• Looser integration with the EU and Northern Mediterranean countries on one side and Southern Mediterranean countries on the other.
  • EU enlargement policy becomes obsolete as Southern Mediterranean countries do not join the EEA. However, they sign an Alliance Treaty with Europe under a new UfM framework.
  • Related countries and sub-regions within the North and South work in association towards the same aims of peace, security and sustainability, but as distinct geographical regions in a multi-polar world.
  • It is likely that current Arab-Israeli and Western Sahara conflicts are not resolved.

What does this mean for the EU?

Before the Arab uprisings, a ‘business-as-usual’ scenario prevailed in the EU, characterised by partial Euro-Mediterranean cooperation. However, these policies did not succeed in driving the region towards a sustainable future. Adapting these policies has become even more important in the political uncertainty following the uprisings.

Early signals are that the MED11 region is veering towards more divergence, with significant hope for achieving state sustainability but no clear target or direction. The EU’s stance as reflected in the European Commission’s Communication on ‘Partnership for Democracy and Shared Prosperity’3, issued in March 2011 and later followed by ‘A New Response to a Changing Neighbourhood’4, issued in May 2011, has been generally muted, with no major change predicted in the region’s state of affairs, according to the project.

Initial policy recommendations:

The aim of the ongoing MEDPRO project is to help the MED11 reform process as well as provide deeper insight into the different policy options available for the EU, as represented by each of the above scenarios. The first stage of the research suggests that help provided by the EU to its neighbours could include:

  • Financial assistance.
  • Targeted support for developing and sustaining political parties.
  • ‘Mobility partnerships’ to better manage migration flows.
  • Free trade agreements to open the door to the EU’s single market.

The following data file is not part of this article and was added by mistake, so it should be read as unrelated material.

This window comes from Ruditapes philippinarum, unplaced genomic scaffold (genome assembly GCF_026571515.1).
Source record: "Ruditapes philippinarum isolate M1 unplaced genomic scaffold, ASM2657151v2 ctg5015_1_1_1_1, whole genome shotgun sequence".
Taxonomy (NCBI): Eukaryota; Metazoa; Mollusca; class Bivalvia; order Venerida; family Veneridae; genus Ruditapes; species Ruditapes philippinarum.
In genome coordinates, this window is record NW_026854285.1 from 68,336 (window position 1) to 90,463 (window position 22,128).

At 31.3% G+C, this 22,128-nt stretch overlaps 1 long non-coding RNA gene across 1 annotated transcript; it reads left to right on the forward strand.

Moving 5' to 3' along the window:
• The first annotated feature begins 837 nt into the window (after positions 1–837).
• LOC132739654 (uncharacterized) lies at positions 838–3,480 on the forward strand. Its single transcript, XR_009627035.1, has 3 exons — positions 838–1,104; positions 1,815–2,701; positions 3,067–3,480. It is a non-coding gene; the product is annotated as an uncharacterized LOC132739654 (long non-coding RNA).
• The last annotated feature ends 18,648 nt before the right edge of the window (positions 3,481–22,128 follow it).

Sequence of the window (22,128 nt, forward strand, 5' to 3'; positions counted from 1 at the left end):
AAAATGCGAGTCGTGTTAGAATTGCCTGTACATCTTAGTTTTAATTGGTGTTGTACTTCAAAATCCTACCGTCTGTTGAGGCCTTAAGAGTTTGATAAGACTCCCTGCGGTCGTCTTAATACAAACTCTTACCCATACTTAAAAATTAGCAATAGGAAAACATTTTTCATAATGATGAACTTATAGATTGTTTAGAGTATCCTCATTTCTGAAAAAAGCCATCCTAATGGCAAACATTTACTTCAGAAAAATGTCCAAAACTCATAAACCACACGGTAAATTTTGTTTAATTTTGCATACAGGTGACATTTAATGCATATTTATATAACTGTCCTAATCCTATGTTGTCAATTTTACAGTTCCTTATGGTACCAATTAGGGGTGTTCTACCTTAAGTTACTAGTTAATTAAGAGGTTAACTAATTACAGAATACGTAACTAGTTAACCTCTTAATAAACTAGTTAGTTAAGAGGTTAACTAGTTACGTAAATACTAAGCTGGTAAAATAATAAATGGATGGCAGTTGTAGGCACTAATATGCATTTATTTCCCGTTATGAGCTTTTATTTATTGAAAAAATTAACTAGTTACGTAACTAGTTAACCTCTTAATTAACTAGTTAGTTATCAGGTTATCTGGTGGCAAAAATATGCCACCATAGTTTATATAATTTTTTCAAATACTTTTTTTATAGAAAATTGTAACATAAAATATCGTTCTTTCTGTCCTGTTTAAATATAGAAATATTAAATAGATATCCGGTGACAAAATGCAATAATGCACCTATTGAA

By integrating partner institutions from Europe and the Southern Mediterranean (Belgium, Poland, Cyprus, Italy, France, Egypt, Spain, Greece, Tunisia, Palestine, the Netherlands and Germany), MEDPRO aims to reinforce Euro-Med research links in terms of the long-term outlook for the region.

The dissemination effort undertaken by the consortium will also reinforce the project’s impact by means of a tri-lingual website (See: http://www.medpro-foresight.eu/), media appearances, external events and published materials, such as flyers, policy briefs with final policy recommendations, peer-reviewed papers and regular newsletters.

 

1 MED11 region is defined as the group of ten countries of the Middle East and North Africa participating in the Barcelona process (Algeria, Egypt, Israel, Jordan, Lebanon, Libya, Morocco, Palestine, Syria, Tunisia) plus Turkey.

2 See: http://www.ufmsecretariat.org/en/who-we-are/

3 See: http://eeas.europa.eu/euromed/docs/com2011_200_en.pdf

4 See: http://ec.europa.eu/world/enp/pdf/com_11_303_en.pdf

MEDPRO - Prospective analysis for the Mediterranean region (duration: 1/3/2010 – 28/2/2013. FP7 Socio-economic Sciences and Humanities, Activity 7 “Foresight activities”, Research area 7.1 “Wide socio-economic foresight on key challenges”. Collaborative project (small and medium scale focused research project).

See: http://www.medpro-foresight.eu/

Contact: Rym Ayadi (MEDPRO Coordinator and Senior Research Fellow, CEPS), rym.ayadi@ceps.eu